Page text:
GUYANA – Jagdeo paid self five times more than ministers


GEORGETOWN –– A 50-year-old anomaly is being addressed with the revision of the salaries paid to government ministers, an anomaly that saw former president Bharrat Jagdeo and his attorney general taking home about five times more than a cabinet minister.

This is the latest in the stunning revelations coming to light since the debacle over salary increase for government ministers began last month, this time by a former bigwig under the People’s Progressive Party/Civic (PPP/C) administration, Ralph Ramkarran.

Former President Bharrat Jagdeo

Former President Bharrat Jagdeo

The former speaker of the National Assembly during the tenure of the PPP/C in Office has since added his voice to the public debate utilizing his medium and spoke to
the disparity in the salaries of the president and attorney general as against cabinet ministers.

According to Ramkarran, even though Jagdeo was raking in five times more than his ministers, “of course, no minister dared to complain”.

Ramkarran, in providing some insight into the 50-year-old disparity in the salary scales for ministers and presidents, said it was the People’s National Congress (PNC) United Force coalition government that instituted the disparity.

According to the political stalwart, the government was at the time looking to recruit Sir Shridath Ramphal to be his attorney general.

At the time (1957 and 1964), the totality of salary and benefits for a minister was $840 per month with $120 as a travel allowance and a driver.

Ramkarran said that in order to attract Sir Shridath Ramphal, who had served as deputy attorney general of the West Indian Federation and was then in private practice in Jamaica, the PNC-United Force coalition government in 1964 offered him a salary of $4,000 tax free as attorney general. The salaries of ministers remained the same.

“Thus commenced a 50-year anomaly with the attorney general earning $1 million plus, tax free, and everybody else, including the president, earning far less at the end of 2006.”

Turning his attention to Jagdeo, Ramkarran recalled that during his second term as president, Jagdeo increased his own salary above the attorney general.

Ramkarran said that in increasing his own salary, the former president did nothing to reduce the gargantuan disparity between the president and attorney general on the one hand and ministers of government on the other, being even greater when taxes, which the president and attorney general do not pay, are deducted from ministers’ salaries.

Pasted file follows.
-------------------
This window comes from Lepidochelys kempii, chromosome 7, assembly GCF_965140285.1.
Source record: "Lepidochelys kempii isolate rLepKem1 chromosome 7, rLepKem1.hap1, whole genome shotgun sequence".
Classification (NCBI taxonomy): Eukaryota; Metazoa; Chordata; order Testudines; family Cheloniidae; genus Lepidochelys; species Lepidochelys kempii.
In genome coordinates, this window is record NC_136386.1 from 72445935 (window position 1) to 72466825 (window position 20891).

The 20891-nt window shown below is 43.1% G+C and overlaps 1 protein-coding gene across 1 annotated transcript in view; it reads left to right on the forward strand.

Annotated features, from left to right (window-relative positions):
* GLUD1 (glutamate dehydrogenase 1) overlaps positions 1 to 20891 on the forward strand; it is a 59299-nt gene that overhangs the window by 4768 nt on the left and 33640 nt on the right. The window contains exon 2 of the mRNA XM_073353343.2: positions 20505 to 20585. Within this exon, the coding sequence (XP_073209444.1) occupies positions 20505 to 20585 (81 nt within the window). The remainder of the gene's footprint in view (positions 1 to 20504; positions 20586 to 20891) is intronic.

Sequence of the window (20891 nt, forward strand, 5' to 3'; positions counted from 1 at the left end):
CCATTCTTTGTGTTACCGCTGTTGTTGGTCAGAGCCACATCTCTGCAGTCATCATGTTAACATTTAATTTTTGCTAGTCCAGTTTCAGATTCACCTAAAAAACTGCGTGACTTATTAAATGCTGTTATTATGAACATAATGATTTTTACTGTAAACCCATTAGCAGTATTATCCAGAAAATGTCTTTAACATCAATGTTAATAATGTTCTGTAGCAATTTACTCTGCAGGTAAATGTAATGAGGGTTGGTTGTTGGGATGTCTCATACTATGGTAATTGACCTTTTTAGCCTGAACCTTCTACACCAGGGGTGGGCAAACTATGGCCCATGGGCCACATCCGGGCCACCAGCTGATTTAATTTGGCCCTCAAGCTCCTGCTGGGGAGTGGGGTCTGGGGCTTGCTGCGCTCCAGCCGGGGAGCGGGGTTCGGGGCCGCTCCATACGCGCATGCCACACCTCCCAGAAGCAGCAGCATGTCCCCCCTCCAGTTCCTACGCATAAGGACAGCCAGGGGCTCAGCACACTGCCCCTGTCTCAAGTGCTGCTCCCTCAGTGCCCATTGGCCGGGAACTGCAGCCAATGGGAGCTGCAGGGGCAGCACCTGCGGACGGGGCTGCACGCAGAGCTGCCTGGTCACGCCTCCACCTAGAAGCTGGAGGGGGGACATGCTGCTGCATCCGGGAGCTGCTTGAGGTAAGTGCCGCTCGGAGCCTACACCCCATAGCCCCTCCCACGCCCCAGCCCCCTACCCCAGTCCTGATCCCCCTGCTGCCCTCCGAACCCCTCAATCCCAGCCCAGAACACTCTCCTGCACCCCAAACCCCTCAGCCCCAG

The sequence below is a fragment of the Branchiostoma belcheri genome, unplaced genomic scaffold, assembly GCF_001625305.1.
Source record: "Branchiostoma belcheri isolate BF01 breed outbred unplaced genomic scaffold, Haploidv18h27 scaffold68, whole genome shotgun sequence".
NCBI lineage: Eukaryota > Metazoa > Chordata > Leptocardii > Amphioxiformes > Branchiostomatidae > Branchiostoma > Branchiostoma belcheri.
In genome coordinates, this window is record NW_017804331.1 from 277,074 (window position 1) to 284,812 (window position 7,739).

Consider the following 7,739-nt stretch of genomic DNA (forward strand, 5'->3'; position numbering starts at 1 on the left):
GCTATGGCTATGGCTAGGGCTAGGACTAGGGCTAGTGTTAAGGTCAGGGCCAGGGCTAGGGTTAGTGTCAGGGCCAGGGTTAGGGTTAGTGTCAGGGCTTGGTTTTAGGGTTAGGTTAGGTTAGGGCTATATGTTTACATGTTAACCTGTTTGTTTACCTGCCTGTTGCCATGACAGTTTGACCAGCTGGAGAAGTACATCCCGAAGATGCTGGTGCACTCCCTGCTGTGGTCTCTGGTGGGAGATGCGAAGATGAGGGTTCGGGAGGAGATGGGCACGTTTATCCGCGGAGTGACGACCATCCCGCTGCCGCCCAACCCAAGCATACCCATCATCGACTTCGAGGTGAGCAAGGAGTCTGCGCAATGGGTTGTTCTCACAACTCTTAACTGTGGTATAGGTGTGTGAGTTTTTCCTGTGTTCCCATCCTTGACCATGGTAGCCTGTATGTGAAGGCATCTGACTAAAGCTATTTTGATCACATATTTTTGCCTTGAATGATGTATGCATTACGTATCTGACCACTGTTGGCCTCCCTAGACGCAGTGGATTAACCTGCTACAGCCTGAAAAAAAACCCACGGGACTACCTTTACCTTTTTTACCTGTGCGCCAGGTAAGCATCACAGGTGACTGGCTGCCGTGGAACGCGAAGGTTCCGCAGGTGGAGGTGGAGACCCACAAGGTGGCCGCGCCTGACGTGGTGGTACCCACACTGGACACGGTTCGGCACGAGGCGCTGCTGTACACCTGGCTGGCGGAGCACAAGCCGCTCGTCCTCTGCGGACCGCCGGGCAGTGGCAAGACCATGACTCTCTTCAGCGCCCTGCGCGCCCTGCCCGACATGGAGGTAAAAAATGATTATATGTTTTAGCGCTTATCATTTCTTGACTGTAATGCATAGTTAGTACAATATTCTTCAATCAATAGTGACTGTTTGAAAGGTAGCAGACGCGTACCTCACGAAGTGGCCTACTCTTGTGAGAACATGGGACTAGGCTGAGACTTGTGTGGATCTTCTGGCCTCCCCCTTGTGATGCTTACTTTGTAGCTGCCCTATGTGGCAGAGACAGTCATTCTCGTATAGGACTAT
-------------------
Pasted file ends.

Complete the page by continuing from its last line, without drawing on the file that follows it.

“In increasing his own salary, the President no doubt had his eyes on his pension, which is calculated on the highest salary,” he surmised.

Ramkarran said even though under the PPP ministers’ salaries were increased around 1994 and substantially so from 2001, by 2011 president Jagdeo and the attorney general were taking home about five times as much as a minister.

Ramkarran said too that there had been numerous occasions since 1973 –– when Ramphal left to take up the post of Secretary General of the Commonwealth –– for the anomaly in salaries to
be resolved, but nothing was done.

During this period what did obtain, according to Ramkarran, is the salaries of judges, the chancellor and the chief justice climbed far above those of ministers, “no doubt using the attorney general’s salary as the template”.

As such: “This situation where the president and attorney general take home about five times that of a minister and where judges take home thrice and more as much as ministers, faced the APNU+AFC government when it entered office.”

Ramkarran said no one denies that some rectification was needed but he questioned: “How could the many experienced politicians in the government not have known that the collective national senses would revolt against the cabinet awarding itself any increases at all, much less 50 percent in most cases, with public servants and seniors having received less than promised on account of shortage of resources and with electricity and water subsidies being removed from seniors.”

Ramkarran in his writing, also queries how government could not know that fixing your own salaries from the public purse, which is taxpayers’ monies held in trust “is an abuse of that trust and of the electorate’s trust . . . that this is a blatant case of a conflict of interest, as severe as any that can be imagined”.

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